Dec. 6th, 2013

gnine: (Default)
Look at me, I'm actually posting! On TIME even! ^__- For [ profile] tasabian:

So, I'm terrible at actually picking favorites...of anything really. I just like waaaay too much stuff. And sculptures have always been an art form I particularly enjoy. They're what often draws me most in museums and historical sites, so narrowing it down to ones I love the best is near impossible. But I do have two statues that spring to mind as having some of the greatest lingering impact/strongest memories upon first seeing them so um...guess that'll have to do? Err...sorry?

The first is Michaelangelo's Pieta, in Saint Peter's Basicall, Vatican city. While defaulting to Michaelangelo's work is perhaps a bit of cliche, I can't help it. I've loved all of his statuary I've seen in person (photos just never do sculpture justice -_-). But this was one of the first and it's always stuck with me. Italy was my very first trip abroad, junior year in high school and that fact alone made everything just that little bit extra special as I'd been yearning to travel for as long as I could remember. Being a school trip, it was a CRAZY 10 days, filled with a LOT of museums, basilicas, galleries, etc. But even among that whirlwind of tremendous art experiences, the Pieta stood out.

Obviously, its placement and subject matter is highly religious (as so much of the art of that period is). I was raised regularly practicing Catholic until age eleven or so and was very familiar with the surrounding religious iconography. But standing there, I was moved away from the religious connotations; instead there was just something about it that so captured the essence of a grieving parent, a mother saying goodbye to her son, that felt so realized in each curve of marble. Will never forget it.

The second sculpture dates from about 800 years earlier and thousands of miles further and yet is also a death tableau. Um...apparently I have a thing? Ooops?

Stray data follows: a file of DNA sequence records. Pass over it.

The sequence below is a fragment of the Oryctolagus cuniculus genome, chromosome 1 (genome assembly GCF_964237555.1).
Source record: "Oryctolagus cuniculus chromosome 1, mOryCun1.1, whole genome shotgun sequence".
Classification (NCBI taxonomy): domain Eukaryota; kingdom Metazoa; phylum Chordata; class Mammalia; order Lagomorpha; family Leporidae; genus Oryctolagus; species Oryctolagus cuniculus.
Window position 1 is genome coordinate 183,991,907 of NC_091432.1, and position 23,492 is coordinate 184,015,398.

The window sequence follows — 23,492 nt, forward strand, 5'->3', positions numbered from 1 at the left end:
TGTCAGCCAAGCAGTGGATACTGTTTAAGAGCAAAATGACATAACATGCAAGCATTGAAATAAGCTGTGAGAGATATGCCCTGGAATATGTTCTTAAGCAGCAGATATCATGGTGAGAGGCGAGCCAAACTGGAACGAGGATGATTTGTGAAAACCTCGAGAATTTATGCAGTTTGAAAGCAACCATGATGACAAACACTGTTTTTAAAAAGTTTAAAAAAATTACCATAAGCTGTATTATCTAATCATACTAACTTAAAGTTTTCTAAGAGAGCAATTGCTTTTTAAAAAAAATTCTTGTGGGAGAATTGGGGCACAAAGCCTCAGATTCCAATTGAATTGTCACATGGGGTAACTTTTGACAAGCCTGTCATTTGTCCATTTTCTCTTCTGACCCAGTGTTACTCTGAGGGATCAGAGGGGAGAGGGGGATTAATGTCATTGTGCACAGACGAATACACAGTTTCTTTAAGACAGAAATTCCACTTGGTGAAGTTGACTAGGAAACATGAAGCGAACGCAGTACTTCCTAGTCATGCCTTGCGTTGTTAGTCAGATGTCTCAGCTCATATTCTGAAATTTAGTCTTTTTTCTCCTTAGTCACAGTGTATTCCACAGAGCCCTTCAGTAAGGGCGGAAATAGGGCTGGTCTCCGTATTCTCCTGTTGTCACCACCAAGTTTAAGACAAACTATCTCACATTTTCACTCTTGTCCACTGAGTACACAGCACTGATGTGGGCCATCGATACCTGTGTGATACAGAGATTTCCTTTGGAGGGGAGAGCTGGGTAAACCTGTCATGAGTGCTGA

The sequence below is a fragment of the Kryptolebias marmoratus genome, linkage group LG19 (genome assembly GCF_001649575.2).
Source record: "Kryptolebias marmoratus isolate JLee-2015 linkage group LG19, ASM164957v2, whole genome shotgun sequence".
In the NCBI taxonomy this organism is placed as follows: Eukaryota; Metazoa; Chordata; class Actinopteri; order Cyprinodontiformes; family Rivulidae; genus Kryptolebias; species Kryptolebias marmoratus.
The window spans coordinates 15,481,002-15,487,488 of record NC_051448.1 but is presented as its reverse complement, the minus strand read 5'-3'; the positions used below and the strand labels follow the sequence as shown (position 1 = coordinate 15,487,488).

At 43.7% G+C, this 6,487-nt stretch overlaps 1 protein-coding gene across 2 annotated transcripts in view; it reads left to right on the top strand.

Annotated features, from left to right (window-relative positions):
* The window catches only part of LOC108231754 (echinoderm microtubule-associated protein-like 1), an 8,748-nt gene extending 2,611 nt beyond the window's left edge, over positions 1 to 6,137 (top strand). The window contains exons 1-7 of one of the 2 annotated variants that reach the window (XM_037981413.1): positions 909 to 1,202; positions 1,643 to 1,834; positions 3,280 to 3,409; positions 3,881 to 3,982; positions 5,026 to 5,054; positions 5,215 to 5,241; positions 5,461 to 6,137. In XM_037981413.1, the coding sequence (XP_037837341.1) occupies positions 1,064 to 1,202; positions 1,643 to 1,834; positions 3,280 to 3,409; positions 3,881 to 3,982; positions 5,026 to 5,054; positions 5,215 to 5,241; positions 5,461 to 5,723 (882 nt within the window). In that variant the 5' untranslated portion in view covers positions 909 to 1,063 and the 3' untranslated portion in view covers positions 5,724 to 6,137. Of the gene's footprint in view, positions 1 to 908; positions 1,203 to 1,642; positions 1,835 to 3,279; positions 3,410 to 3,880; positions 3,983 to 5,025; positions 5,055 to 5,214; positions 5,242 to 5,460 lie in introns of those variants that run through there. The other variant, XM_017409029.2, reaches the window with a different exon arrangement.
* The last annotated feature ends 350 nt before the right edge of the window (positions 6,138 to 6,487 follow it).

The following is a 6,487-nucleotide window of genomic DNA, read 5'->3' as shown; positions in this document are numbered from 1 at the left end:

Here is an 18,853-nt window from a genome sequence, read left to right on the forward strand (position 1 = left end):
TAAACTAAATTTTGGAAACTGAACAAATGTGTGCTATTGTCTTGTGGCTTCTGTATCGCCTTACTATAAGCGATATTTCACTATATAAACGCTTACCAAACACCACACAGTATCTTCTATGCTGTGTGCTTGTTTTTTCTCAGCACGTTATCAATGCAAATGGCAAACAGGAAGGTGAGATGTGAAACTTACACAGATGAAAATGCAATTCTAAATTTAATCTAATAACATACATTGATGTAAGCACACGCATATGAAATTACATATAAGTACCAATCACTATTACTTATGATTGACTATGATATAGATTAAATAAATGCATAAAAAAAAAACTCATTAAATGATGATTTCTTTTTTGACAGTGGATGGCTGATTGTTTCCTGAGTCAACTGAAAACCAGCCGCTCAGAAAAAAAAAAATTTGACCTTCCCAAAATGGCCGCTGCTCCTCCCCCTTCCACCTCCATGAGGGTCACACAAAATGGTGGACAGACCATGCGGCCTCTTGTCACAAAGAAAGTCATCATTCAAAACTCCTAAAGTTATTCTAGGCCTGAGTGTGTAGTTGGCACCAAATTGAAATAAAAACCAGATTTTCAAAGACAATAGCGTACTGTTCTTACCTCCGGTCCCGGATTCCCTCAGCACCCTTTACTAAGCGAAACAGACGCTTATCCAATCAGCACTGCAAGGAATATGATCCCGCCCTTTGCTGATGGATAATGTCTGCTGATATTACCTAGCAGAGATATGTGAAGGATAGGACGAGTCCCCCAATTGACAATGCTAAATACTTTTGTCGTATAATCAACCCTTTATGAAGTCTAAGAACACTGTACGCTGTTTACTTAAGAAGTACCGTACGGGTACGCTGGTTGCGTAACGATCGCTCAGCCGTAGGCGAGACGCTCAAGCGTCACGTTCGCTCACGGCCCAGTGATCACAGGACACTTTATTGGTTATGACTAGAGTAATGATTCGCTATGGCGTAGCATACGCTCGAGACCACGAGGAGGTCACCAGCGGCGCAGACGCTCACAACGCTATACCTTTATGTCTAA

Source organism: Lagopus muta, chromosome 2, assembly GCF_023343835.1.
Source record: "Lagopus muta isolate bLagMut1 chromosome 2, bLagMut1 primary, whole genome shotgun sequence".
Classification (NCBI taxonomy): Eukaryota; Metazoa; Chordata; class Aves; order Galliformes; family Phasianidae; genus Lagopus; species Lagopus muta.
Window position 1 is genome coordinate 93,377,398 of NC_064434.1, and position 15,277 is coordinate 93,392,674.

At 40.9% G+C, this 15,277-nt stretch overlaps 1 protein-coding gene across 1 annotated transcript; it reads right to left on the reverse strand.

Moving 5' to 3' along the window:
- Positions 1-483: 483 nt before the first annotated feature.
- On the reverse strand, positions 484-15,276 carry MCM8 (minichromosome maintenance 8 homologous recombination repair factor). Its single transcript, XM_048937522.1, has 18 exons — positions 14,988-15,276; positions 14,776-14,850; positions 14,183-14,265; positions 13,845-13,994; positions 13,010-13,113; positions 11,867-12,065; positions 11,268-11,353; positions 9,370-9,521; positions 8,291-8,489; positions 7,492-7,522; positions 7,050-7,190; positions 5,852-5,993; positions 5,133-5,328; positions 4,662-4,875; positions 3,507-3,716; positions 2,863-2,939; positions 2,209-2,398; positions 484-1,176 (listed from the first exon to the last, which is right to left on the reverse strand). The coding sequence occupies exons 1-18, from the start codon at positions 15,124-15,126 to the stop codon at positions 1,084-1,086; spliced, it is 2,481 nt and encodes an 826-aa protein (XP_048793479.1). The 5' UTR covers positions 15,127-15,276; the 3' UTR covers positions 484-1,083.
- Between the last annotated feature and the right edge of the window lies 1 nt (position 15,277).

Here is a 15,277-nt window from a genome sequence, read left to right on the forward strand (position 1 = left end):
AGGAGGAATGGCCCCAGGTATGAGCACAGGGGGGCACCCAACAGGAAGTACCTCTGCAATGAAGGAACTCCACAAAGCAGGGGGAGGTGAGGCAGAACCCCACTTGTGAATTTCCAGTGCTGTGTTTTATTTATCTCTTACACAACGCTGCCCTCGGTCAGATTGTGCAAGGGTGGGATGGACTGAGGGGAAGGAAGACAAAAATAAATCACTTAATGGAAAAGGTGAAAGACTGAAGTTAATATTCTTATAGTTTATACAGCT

I keep finding different translations of the exact title, both most are somewhere along the lines of Tableau of the Death of Shaka. It is a unbaked clay and wood sculpted scene of the death of Buddha, found in one of the oldest temples in Japan, Horyuji, in Nara. I first came across it in an art history class in college while going for my Asian Studies major, before I ever went to Japan. It was a piece we returned to multiple times in that class, as some of the styles, as well as the intricate representations of Buddha's followers' reactions to his death are considered key elements in Japanese art of that period and many of the ones to follow.

Even just looking at the grainy photo in our text book, the amount of detail and emotions expressed in the small figurines drew me in. But it was about 6 months later, when I got to visit Horyuji in person that it really stuck with me. That trip is particularly memorable because at the time, while I remember the sculpture, I had forgotten where exactly in Japan it was located. I was visiting the temple for its overall historical significance: one of it's pagoda's is considered to be the oldest wooden structure in the world, built in 711 AD. At the base of said pagoda are four clay tableau's, one of which is the Death of Shaka.

There I was, wandering this temple, and was suddenly confronted by this sculpture I'd repeatedly studied the year before and been so intrigued by. I may have had a bit of a totally geektastic, fangirl squee moment. Which happened to catch the attention of two Japanese college boys, one who had been explaining the tableau to his friend. He sees me being all dorky and giddy and asks if I know what the statue is about. Chance to practice my Japanese to cute Japanese guys? Sold! So in my intermediate Japanese I stumble through a quick explanation of the significance of Buddha's death and how the follower's differing levels of grief and acceptance signify the different Buddhist's sects. Upon my halting finish, the first guy turns to his friend "see, even the GAIJIN[foreigner] knows more about this than you." In the end, those boys' looks of triumph and chagrin have become so entwined with my memories of the statue that I can't fully say if it's just the sculpture that's so memorable or the entire experience.

But really that's par for the course. For me personally, at least, I find so much of my reaction to a piece of art is connected with the conditions surrounding my first time experiencing it. My emotional state at the time, who I'm with, any previous knowledge I may have of the piece or the artist all shape my perception. *cough*Venus de Milo...GetBackers*COUGH* ^___-

Thanks for the prompt, [ profile] tasabian!! Loved it ^_^


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